Characteristic of our age is the wholehearted embrace of relativisms; I speak of relativisms (in the plural) because we can consider relativism from several (interrelated) perspectives. I often make use of a tripartite conception of man (as mind, will, and emotion) to classify some important relativistic views.
- If relativism is applied to mind, we relinquish the objectivity of truth.
- If relativism is applied to will, we relinquish the objectivity of morality.
- If relativism is applied to emotions, we relinquish the objectivity of aesthetics.
In general, evangelical Christians have seen the importance of combating the first two relativisms: there is broad recognition that the Bible articulates truths and moral standards, and that capitulation to pure relativism on these is tantamount to a surrender of the faith itself. To put it a different way, most Christians understand that the Christian worldview creates oughts with reference to our beliefs and our behaviors. We may acknowledge difficulty in knowing precisely what our obligations are, but (again, in the main) we do not deny that such obligations exist.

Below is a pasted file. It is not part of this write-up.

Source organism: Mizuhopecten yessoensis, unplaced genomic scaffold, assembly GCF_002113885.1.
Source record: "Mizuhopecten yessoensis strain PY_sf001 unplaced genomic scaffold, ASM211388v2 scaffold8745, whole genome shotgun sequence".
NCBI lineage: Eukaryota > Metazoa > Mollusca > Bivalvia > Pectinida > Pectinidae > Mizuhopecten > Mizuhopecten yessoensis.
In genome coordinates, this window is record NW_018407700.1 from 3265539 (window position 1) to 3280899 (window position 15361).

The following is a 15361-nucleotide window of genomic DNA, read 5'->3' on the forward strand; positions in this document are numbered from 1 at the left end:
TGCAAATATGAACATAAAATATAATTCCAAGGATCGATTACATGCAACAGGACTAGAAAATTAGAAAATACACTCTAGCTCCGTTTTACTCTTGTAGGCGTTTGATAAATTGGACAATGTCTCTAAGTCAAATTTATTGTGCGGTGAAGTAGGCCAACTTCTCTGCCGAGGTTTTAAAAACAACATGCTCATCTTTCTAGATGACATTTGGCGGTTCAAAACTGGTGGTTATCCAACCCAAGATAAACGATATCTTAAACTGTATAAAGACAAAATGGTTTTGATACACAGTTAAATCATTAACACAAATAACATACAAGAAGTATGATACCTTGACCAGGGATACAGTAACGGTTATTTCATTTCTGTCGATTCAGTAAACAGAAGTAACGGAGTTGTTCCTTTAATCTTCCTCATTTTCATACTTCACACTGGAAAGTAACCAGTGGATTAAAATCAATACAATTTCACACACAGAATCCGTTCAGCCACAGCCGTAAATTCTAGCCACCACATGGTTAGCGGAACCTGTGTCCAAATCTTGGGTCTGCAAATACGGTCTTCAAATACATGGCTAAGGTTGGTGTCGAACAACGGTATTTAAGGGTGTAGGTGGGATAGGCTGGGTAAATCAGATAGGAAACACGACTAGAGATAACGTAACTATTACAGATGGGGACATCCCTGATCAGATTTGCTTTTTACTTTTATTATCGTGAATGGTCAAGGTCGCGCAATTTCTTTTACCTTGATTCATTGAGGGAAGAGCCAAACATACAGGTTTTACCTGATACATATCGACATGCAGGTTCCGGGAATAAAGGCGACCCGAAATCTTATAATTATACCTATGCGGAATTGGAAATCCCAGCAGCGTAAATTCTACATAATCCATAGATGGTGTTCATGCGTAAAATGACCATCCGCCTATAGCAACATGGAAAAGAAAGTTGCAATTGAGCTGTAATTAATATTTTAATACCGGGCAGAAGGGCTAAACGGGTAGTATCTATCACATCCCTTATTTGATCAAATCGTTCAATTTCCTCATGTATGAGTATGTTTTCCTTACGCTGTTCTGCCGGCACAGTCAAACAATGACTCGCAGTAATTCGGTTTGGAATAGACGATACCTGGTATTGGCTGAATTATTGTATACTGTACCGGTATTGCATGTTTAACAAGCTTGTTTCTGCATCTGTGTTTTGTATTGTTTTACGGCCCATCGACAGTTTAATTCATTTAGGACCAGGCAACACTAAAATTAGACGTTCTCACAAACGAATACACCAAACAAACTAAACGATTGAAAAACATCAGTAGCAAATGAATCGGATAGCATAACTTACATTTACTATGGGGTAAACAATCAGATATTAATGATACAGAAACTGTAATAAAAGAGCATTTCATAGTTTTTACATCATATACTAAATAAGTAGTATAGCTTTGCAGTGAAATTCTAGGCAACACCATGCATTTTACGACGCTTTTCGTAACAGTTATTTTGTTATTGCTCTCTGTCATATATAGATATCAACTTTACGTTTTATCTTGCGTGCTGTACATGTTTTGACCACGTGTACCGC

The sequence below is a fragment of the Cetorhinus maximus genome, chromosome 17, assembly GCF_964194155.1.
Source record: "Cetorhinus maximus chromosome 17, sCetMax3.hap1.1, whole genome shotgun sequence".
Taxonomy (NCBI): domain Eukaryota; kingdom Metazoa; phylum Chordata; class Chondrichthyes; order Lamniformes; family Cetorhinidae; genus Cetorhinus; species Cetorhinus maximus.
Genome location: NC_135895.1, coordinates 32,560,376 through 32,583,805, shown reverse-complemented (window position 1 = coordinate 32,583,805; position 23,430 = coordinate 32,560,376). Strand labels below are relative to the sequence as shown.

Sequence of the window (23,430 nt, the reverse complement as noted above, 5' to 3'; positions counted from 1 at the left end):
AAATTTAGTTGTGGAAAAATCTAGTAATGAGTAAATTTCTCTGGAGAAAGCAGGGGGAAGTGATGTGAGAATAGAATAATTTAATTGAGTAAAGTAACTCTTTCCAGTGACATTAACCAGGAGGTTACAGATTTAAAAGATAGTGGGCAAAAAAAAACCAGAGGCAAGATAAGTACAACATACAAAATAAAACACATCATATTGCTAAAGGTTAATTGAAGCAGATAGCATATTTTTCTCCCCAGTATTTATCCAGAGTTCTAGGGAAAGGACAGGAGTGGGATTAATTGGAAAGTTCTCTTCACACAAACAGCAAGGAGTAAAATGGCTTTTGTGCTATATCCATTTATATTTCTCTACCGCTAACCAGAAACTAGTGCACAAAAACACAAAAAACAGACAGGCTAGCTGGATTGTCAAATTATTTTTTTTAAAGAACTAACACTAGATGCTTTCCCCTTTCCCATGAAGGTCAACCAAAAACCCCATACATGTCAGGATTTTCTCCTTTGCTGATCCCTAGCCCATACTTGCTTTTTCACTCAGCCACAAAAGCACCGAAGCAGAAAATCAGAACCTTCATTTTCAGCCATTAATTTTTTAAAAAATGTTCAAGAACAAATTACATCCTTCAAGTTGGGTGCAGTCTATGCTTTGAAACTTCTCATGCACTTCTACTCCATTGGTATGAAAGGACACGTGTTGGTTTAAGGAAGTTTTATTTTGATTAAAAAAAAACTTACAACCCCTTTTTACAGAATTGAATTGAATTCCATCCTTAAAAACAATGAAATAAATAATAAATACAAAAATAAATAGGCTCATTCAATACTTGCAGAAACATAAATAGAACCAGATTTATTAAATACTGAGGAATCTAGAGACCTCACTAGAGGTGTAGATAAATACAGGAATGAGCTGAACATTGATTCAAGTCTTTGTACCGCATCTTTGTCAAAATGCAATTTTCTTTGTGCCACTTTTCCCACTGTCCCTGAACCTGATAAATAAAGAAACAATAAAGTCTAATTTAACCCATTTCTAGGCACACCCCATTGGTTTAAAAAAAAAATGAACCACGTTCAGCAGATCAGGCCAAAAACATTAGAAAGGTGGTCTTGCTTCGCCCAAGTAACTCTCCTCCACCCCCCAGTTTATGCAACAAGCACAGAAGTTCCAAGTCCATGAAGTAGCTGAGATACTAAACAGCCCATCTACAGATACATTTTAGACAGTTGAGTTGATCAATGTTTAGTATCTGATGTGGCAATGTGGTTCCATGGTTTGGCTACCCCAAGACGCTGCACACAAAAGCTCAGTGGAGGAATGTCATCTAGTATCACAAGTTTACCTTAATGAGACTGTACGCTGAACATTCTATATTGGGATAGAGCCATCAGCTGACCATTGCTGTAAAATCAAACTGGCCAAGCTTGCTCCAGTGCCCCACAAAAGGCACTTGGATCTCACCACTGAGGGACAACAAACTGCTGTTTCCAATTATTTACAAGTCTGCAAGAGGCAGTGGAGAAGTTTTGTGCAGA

Aesthetic relativism, by contrast, tends to be treated with ambivalence, if it is not embraced outright. That “beauty is in the eye of the beholder” is nigh unto absolute truth in our congregations. And while the denial of alethic and moral absolutes is (rightly) perceived as a threat to Christianity, the corresponding denial of aesthetic absolutes is not.
Of course, this matter of the existence of aesthetic standards is at the heart of the worship debate. Worship is at least a matter of aesthetics; churches cannot avoid doing architecture, rhetoric, poetry, and music. If these activities mean anything, it seems to me that we must at least consider the possibility that they ought to conform to some standard. And it is even the possibility of such a standard that is so roundly denied.
I contend that the consensus on this matter is mistaken. In this paper, I will argue that Christian theology, with its foundational assertion that God’s existence is independent of his creation, forces us to the conclusion that aesthetic judgments have an objective standard to which we are obligated to conform.